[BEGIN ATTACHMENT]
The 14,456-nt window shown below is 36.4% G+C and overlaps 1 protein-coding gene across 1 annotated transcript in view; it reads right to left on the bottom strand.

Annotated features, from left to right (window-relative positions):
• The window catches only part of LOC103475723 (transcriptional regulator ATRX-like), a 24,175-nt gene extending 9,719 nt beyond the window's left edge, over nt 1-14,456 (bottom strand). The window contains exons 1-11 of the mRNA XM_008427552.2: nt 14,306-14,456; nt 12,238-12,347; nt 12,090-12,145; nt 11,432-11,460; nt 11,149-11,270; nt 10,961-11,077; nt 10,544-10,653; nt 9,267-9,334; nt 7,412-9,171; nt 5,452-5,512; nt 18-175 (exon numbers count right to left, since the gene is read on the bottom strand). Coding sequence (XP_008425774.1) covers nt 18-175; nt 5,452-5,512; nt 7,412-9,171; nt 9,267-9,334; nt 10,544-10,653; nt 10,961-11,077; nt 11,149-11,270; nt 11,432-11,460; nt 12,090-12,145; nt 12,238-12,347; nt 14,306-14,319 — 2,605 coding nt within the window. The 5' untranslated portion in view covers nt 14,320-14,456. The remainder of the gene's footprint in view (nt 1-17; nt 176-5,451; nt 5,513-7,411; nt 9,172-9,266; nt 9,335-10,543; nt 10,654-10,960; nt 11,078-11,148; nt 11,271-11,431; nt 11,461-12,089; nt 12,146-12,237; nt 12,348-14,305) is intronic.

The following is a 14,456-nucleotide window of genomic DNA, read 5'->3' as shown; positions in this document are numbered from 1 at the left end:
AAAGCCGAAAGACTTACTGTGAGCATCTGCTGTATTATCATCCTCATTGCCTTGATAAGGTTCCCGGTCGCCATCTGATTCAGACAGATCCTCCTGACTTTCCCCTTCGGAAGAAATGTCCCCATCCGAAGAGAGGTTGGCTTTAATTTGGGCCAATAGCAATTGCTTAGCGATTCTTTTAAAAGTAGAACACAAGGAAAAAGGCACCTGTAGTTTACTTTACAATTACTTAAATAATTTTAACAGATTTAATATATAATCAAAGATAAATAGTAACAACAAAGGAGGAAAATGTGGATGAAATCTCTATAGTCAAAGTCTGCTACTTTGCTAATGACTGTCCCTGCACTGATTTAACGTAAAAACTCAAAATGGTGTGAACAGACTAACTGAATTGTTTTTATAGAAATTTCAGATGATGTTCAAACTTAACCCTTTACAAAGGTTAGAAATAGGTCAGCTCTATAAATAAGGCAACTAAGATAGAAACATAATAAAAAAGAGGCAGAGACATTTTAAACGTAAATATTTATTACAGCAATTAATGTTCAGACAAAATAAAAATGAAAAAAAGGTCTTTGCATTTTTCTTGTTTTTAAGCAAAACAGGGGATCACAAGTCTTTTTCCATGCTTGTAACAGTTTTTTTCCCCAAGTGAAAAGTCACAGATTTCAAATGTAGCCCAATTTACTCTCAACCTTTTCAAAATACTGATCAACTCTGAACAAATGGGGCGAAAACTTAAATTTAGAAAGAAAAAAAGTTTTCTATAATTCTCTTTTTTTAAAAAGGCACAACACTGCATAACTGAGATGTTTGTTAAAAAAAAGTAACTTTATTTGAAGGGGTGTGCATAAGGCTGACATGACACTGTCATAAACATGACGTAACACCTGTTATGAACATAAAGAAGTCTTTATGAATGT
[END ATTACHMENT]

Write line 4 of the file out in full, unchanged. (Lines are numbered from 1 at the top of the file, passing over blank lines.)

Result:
The following is a 14,456-nucleotide window of genomic DNA, read 5'->3' as shown; positions in this document are numbered from 1 at the left end: